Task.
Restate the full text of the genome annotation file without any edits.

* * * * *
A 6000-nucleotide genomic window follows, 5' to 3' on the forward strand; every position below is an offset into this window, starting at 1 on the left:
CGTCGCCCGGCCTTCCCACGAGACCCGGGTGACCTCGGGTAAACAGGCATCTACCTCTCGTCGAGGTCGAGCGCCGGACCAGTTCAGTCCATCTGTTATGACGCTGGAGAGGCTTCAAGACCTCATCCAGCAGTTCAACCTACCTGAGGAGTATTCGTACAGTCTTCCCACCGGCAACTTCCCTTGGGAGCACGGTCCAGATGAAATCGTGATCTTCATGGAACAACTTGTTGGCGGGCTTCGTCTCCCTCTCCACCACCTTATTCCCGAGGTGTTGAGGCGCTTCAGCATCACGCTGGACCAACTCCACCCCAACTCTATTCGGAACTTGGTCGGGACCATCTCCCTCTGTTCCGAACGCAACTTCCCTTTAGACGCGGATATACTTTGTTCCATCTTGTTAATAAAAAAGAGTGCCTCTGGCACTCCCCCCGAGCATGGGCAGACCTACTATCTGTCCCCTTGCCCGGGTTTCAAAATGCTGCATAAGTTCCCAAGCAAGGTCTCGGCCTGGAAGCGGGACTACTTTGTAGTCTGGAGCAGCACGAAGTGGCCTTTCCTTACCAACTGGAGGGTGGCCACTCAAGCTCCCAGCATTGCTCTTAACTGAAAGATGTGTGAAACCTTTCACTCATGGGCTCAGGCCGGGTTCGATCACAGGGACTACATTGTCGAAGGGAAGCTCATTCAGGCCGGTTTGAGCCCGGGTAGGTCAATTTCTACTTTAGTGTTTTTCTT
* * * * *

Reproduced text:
A 6000-nucleotide genomic window follows, 5' to 3' on the forward strand; every position below is an offset into this window, starting at 1 on the left:
CGTCGCCCGGCCTTCCCACGAGACCCGGGTGACCTCGGGTAAACAGGCATCTACCTCTCGTCGAGGTCGAGCGCCGGACCAGTTCAGTCCATCTGTTATGACGCTGGAGAGGCTTCAAGACCTCATCCAGCAGTTCAACCTACCTGAGGAGTATTCGTACAGTCTTCCCACCGGCAACTTCCCTTGGGAGCACGGTCCAGATGAAATCGTGATCTTCATGGAACAACTTGTTGGCGGGCTTCGTCTCCCTCTCCACCACCTTATTCCCGAGGTGTTGAGGCGCTTCAGCATCACGCTGGACCAACTCCACCCCAACTCTATTCGGAACTTGGTCGGGACCATCTCCCTCTGTTCCGAACGCAACTTCCCTTTAGACGCGGATATACTTTGTTCCATCTTGTTAATAAAAAAGAGTGCCTCTGGCACTCCCCCCGAGCATGGGCAGACCTACTATCTGTCCCCTTGCCCGGGTTTCAAAATGCTGCATAAGTTCCCAAGCAAGGTCTCGGCCTGGAAGCGGGACTACTTTGTAGTCTGGAGCAGCACGAAGTGGCCTTTCCTTACCAACTGGAGGGTGGCCACTCAAGCTCCCAGCATTGCTCTTAACTGAAAGATGTGTGAAACCTTTCACTCATGGGCTCAGGCCGGGTTCGATCACAGGGACTACATTGTCGAAGGGAAGCTCATTCAGGCCGGTTTGAGCCCGGGTAGGTCAATTTCTACTTTAGTGTTTTTCTT